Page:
Today is the 30th annual California Day of the Teacher, a day to appreciate everything teachers do for our state, our children, our communities and our future.
Teachers are often the first role models we remember in life. They teach us facts, but they also teach us about the kinds of people we want to be, and they are frequently the reason we end up pursuing a particular passion or career path.
Just about everyone has had at least one teacher that really made an impact on their lives. For California Teachers Association President Dean Vogel, that person was his 4th grade teacher, Mr. Chavez. In today’s Long Beach Press Telegram, Vogel recalls how Chavez’ accepting and encouraging personality influenced him to become a teacher years later:
He was one of those teachers who could nourish the gift that every child had. I remember that he was very open to everybody, not just the kids who were the best behaved or the kids who seemed to be the smartest or got their work done on time. And I was a kid who needed that kind of connection. I needed to know there was an adult in the world who believed in me, and he was that guy.
Vogel’s story is one we can all relate to. We all have our own “Mr. Chavez” — for me, it was my third grade teacher, Ms. Purdue, who first shaped my dreams and made me realize my potential. She was sweet and caring, allowing me to feel safe to break out of my shell. Her unique “country party” incentive system taught me about the immensity of the world. Here’s how it worked: Ms. Purdue had a miniature airplane that travelled around the classroom, and every time the class had a good day, it would move a foot closer to its “secret destination.” I can still recall the feeling of the adrenaline in the classroom as the plane moved around, knowing we were days away from the destination-themed “country party” which celebrated the cultures of different countries. I remember the tasty pizza at the Italy party, and the dancing and music from the Ghana party. Thanks to Ms. Purdue’s country parties, I became immensely interested in other cultures. I started with pen pals in elementary school and eventually travelled the world following high school. Traveling has in turn inspired me to fix the inequalities that I’ve encountered, which are present even here in my own backyard.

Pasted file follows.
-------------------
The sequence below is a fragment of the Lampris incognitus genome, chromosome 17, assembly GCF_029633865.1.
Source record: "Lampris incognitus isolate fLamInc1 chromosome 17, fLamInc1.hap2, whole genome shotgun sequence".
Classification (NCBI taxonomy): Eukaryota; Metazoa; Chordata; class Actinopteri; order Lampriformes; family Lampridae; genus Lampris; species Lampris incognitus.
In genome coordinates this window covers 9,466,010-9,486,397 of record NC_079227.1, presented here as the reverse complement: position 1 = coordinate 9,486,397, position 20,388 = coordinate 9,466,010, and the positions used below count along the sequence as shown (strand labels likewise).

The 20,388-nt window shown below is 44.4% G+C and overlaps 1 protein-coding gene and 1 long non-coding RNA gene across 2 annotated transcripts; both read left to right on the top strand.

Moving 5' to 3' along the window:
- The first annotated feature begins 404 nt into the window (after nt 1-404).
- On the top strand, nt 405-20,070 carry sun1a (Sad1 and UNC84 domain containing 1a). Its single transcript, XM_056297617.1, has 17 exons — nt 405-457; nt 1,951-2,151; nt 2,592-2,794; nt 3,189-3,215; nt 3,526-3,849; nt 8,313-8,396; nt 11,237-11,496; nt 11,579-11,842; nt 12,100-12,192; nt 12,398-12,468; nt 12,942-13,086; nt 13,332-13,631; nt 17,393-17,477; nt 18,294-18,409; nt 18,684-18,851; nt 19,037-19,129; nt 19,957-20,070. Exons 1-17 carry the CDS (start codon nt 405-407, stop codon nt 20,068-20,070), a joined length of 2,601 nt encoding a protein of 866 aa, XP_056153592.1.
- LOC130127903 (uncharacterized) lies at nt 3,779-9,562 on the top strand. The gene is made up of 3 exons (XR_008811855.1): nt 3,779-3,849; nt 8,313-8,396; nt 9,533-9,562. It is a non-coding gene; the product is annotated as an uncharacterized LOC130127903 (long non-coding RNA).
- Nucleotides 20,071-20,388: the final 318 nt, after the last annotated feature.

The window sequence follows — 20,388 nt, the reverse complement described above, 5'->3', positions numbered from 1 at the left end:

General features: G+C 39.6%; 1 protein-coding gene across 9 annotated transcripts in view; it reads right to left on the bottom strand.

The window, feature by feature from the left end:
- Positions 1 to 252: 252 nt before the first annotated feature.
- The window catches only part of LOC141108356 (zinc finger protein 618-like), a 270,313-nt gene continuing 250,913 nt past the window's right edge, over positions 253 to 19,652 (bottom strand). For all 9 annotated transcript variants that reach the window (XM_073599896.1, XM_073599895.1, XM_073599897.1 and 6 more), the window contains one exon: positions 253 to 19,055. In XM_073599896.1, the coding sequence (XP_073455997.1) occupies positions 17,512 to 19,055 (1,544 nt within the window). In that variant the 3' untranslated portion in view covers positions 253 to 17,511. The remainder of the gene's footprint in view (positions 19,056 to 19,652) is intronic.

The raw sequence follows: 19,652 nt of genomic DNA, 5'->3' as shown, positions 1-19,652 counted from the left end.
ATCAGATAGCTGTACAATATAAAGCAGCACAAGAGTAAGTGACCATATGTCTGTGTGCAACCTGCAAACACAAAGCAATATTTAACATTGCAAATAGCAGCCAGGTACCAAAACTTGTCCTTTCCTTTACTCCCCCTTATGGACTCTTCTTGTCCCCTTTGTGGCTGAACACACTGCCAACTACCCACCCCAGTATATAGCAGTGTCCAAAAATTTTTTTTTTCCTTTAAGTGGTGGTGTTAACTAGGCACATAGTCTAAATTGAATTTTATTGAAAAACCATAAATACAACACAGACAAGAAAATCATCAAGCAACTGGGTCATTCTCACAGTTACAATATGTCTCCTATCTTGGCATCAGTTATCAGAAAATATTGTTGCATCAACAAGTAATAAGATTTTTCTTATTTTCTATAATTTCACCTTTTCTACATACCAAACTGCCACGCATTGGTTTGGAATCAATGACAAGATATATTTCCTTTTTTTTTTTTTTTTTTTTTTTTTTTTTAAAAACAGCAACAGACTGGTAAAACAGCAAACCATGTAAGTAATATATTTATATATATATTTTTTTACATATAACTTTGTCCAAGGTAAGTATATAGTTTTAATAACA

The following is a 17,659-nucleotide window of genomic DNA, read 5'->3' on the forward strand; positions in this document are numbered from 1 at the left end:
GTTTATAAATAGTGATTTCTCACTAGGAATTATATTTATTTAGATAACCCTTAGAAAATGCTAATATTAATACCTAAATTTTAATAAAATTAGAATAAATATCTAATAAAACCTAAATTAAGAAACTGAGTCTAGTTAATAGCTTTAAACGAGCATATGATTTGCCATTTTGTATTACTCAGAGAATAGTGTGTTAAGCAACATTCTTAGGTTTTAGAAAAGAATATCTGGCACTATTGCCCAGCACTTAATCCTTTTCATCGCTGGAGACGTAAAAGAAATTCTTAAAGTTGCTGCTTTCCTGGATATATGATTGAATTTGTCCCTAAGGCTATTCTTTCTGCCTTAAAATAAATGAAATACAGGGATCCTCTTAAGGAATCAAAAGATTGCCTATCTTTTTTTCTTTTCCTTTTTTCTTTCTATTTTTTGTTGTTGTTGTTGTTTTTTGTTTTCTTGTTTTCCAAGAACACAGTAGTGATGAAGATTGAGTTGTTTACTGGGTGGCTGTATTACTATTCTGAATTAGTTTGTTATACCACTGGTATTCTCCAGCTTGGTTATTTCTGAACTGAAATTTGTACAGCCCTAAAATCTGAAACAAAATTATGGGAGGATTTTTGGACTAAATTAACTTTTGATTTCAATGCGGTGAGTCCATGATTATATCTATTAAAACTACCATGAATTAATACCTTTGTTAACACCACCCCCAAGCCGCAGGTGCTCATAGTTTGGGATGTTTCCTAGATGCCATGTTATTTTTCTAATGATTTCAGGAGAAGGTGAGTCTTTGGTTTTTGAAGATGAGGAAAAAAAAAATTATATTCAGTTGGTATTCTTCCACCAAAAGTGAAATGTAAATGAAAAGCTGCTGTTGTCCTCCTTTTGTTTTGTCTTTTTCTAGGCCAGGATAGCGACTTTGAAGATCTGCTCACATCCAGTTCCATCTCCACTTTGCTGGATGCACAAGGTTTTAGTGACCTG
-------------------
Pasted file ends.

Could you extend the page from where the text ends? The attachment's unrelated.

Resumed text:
Ms. Purdue was more than just a teacher to me – she was an inspiration. I remember her staying late to help my peers or to decorate the classroom with our work. I even recall how much I missed her nice, patient personality when she was out for a week with a serious illness. She did not make much and had to pay for a lot out of pocket (now that I’m older and understand the meager supply budgets for public school teachers, I realize that Ms. Purdue probably financed the “country parties” for a class of 25 all on her own) but she still worked hard and long hours because she loved her students. And we loved her back.
Today, California’s hard-working teachers are still struggling to make a difference for our students and their future, despite $20 billion in severe budget cuts, 40,000 layoffs, increased class sizes and even fewer resources than ever before. So on this Day of the Teacher, we’re not just celebrating teachers, we’re fighting for them, the way they’ve always fought for us. That’s why we need the Governor’s revenue measure to fund education, protect our students and keep more teachers like Mr. Chavez and Ms. Purdue in the classroom. And that’s why we need to make a commitment to “Invest in California” going forward.
Because every student deserves an education inspiration… and our state’s future depends on the next generation of thinkers and innovators to keep California on top.